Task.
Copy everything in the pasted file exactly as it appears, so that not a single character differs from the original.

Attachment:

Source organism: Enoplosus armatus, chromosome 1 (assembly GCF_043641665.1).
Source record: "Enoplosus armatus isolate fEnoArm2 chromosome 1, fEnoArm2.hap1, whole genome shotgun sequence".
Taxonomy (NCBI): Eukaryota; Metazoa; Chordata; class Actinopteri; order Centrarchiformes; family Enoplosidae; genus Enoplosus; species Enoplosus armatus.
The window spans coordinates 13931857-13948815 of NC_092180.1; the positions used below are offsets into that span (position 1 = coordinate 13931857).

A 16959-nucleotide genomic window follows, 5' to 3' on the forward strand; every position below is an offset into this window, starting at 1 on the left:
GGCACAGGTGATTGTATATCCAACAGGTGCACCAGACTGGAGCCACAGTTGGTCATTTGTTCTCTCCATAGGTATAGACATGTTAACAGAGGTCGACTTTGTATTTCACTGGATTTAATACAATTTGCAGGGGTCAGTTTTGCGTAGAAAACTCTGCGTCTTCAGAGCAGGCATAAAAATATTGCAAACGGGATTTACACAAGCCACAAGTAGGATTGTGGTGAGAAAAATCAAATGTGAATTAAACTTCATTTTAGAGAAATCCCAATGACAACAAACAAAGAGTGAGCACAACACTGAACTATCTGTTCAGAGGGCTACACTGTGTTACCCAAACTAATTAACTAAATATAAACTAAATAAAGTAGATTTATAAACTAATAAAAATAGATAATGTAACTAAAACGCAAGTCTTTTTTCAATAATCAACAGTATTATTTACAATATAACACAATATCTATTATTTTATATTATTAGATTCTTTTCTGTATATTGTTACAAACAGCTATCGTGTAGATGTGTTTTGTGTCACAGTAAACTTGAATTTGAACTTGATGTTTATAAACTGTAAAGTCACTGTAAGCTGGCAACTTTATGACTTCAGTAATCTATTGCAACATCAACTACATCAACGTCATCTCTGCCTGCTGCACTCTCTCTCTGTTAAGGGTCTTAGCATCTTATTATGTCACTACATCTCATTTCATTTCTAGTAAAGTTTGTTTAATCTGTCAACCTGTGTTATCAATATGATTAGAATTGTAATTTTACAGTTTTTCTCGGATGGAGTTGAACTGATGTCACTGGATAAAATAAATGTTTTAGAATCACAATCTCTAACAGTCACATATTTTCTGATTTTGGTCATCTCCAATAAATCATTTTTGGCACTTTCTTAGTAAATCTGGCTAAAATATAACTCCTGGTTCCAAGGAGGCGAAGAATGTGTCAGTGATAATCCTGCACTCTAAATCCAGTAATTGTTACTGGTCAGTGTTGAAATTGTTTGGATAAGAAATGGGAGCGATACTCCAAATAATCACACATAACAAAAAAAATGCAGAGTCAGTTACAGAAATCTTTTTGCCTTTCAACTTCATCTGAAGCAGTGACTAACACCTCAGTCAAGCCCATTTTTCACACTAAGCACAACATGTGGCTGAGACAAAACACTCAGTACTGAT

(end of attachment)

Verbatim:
Source organism: Enoplosus armatus, chromosome 1 (assembly GCF_043641665.1).
Source record: "Enoplosus armatus isolate fEnoArm2 chromosome 1, fEnoArm2.hap1, whole genome shotgun sequence".
Taxonomy (NCBI): Eukaryota; Metazoa; Chordata; class Actinopteri; order Centrarchiformes; family Enoplosidae; genus Enoplosus; species Enoplosus armatus.
The window spans coordinates 13931857-13948815 of NC_092180.1; the positions used below are offsets into that span (position 1 = coordinate 13931857).

A 16959-nucleotide genomic window follows, 5' to 3' on the forward strand; every position below is an offset into this window, starting at 1 on the left:
GGCACAGGTGATTGTATATCCAACAGGTGCACCAGACTGGAGCCACAGTTGGTCATTTGTTCTCTCCATAGGTATAGACATGTTAACAGAGGTCGACTTTGTATTTCACTGGATTTAATACAATTTGCAGGGGTCAGTTTTGCGTAGAAAACTCTGCGTCTTCAGAGCAGGCATAAAAATATTGCAAACGGGATTTACACAAGCCACAAGTAGGATTGTGGTGAGAAAAATCAAATGTGAATTAAACTTCATTTTAGAGAAATCCCAATGACAACAAACAAAGAGTGAGCACAACACTGAACTATCTGTTCAGAGGGCTACACTGTGTTACCCAAACTAATTAACTAAATATAAACTAAATAAAGTAGATTTATAAACTAATAAAAATAGATAATGTAACTAAAACGCAAGTCTTTTTTCAATAATCAACAGTATTATTTACAATATAACACAATATCTATTATTTTATATTATTAGATTCTTTTCTGTATATTGTTACAAACAGCTATCGTGTAGATGTGTTTTGTGTCACAGTAAACTTGAATTTGAACTTGATGTTTATAAACTGTAAAGTCACTGTAAGCTGGCAACTTTATGACTTCAGTAATCTATTGCAACATCAACTACATCAACGTCATCTCTGCCTGCTGCACTCTCTCTCTGTTAAGGGTCTTAGCATCTTATTATGTCACTACATCTCATTTCATTTCTAGTAAAGTTTGTTTAATCTGTCAACCTGTGTTATCAATATGATTAGAATTGTAATTTTACAGTTTTTCTCGGATGGAGTTGAACTGATGTCACTGGATAAAATAAATGTTTTAGAATCACAATCTCTAACAGTCACATATTTTCTGATTTTGGTCATCTCCAATAAATCATTTTTGGCACTTTCTTAGTAAATCTGGCTAAAATATAACTCCTGGTTCCAAGGAGGCGAAGAATGTGTCAGTGATAATCCTGCACTCTAAATCCAGTAATTGTTACTGGTCAGTGTTGAAATTGTTTGGATAAGAAATGGGAGCGATACTCCAAATAATCACACATAACAAAAAAAATGCAGAGTCAGTTACAGAAATCTTTTTGCCTTTCAACTTCATCTGAAGCAGTGACTAACACCTCAGTCAAGCCCATTTTTCACACTAAGCACAACATGTGGCTGAGACAAAACACTCAGTACTGAT